via ArsTechnica – Wikipedia to join reddit in SOPA blackout Wednesday. I’ll also be posting a message to protest and inform people about PIPA and SOPA, though I imagine Wikipedia will have a much larger influence. Stop American Censorship is your one stop information portal to find out more about SOPA and PIPA and how these bills hurt the internet.

15 Jan

wingolog – Javascript eval Considered Crazy

What can an engine do when it sees eval?

Not much. It can’t even prove that it is actually eval unless eval is not bound lexically, there is no with, there is no intervening non-strict call to any identifier eval (regardless of whether it is eval or not), and the global object’s eval property is bound to the blessed eval function, and is configured as DontDelete and ReadOnly (not the default in web browsers).

But the very fact that an engine sees a call to an identifier eval poisons optimization: because eval can introduce variables, the scope of free variables is no longer lexically apparent, in many cases.

I’ll say it again: crazy!!!

via wingolog – Javascript eval Considered Crazy. No matter how crazy and unsafe you consider eval this is just going to scare you a little more.

11 Jan

Gigantt Blog – The GitHub Job Interview

That’s why I’m advocating the GitHub job interview. Open-Source projects are a fantastic way to collaborate with people you don’t know too well. And GitHub in particular, with its ease of forking and pull-requests is just the best (and biggest) platform for open-source collaboration.

Here’s what you do. You come up with a cool idea of an open-source project. This becomes your company’s development sandbox. Candidates are asked to then contribute to the project in some way. You want to see them code? Ask them to develop a module. You want to see them tackle a bug? Ask them to choose one from the bug-list. This works for every aspect of development work. You can design features together. You can gauge their communication skills. You can see how well they handle reviews. You can ask them to document their work and see how well they can write. But above all, you’re not taking advantage of anyone, and true developers probably won’t mind investing time into an open-source effort.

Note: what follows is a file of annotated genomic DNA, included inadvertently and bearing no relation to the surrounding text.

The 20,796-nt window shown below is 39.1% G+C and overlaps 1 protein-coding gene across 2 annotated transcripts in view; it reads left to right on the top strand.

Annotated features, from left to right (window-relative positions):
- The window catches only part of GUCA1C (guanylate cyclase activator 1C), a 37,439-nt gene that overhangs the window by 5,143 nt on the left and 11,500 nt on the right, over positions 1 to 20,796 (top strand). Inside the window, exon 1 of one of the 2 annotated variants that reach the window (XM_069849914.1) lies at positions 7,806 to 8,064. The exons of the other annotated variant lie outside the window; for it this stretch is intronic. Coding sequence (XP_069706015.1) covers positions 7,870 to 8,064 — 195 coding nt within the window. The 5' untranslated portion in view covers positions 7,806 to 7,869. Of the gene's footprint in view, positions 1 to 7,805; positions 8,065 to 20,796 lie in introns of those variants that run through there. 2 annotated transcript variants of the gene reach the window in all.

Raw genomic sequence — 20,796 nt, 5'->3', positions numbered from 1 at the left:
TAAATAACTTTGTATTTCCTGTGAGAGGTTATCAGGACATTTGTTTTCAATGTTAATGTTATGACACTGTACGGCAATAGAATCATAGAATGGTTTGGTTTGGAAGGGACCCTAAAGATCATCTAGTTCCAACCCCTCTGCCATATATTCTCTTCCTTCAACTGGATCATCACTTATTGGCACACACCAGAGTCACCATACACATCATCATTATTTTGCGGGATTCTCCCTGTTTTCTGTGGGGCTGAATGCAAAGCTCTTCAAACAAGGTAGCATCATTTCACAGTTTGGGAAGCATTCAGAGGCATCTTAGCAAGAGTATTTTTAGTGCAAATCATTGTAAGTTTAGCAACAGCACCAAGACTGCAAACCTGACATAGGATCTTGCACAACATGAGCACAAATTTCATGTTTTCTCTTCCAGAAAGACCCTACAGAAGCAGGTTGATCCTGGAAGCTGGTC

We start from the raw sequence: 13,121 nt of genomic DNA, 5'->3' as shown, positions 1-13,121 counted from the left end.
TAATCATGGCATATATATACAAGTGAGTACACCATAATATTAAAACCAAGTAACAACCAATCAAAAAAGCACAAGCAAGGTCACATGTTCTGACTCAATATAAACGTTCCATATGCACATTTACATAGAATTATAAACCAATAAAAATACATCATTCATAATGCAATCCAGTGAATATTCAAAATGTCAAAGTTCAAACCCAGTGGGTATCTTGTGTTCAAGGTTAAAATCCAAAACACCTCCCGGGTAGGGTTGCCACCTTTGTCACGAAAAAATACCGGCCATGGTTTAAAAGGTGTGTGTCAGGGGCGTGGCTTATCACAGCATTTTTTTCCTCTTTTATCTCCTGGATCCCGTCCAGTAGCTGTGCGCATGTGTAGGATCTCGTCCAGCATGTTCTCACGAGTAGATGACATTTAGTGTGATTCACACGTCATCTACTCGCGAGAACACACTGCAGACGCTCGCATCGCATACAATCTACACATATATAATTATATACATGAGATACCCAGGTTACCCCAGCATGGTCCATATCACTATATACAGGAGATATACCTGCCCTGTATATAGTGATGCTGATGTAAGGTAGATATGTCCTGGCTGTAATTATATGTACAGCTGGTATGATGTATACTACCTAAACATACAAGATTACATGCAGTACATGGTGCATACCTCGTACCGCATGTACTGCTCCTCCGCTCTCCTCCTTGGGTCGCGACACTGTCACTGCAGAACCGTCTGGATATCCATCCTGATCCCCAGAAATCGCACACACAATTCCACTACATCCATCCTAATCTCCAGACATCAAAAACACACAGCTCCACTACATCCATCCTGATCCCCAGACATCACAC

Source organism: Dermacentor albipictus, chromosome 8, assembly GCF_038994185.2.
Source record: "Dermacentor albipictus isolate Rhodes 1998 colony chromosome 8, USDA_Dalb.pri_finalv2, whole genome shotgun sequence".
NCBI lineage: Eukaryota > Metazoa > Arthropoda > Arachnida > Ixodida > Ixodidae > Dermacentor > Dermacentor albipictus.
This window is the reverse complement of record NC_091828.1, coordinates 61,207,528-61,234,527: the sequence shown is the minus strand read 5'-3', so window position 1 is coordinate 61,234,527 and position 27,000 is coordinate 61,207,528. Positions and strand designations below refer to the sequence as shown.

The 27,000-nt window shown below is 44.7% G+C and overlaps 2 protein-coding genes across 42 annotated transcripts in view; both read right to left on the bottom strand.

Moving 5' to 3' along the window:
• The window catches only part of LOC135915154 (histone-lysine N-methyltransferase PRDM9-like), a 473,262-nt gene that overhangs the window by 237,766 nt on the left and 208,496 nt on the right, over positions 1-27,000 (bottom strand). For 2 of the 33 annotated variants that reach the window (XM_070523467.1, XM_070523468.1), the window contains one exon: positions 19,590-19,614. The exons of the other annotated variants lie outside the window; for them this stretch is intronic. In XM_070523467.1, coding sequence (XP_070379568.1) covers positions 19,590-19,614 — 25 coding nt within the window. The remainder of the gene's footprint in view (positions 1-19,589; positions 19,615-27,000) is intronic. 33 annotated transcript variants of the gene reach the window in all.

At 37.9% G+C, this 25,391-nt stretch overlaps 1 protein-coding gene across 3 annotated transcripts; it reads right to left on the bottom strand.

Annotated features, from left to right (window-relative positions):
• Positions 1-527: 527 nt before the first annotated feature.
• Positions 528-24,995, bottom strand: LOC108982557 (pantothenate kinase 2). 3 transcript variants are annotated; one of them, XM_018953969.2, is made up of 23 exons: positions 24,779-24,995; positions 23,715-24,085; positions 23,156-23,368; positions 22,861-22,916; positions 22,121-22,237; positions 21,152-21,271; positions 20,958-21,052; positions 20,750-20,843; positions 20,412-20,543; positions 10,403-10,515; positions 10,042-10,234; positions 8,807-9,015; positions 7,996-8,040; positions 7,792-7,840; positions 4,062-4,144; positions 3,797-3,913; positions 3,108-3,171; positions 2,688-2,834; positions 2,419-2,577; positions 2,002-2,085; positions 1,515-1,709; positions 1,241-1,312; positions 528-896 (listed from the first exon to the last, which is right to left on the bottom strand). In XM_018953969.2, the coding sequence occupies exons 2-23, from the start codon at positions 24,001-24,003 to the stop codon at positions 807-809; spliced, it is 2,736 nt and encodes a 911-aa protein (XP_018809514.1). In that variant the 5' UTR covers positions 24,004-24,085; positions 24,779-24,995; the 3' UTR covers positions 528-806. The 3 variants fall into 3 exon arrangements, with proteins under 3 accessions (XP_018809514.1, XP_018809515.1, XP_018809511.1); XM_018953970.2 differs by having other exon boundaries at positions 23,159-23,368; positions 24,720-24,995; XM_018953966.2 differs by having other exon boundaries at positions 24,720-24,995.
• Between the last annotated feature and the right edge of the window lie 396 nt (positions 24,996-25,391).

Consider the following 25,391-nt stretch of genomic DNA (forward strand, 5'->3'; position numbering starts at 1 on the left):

Choose your GitHub project wisely. It should be something relatively fun. It ought to use the same technology stack your company uses. And it should be relatively simple to grasp, because the point is not to be investing too much time training people you’re not yet hiring.

via Gigantt Blog – The GitHub Job Interview. This sounds like a really solid way to do a job interview.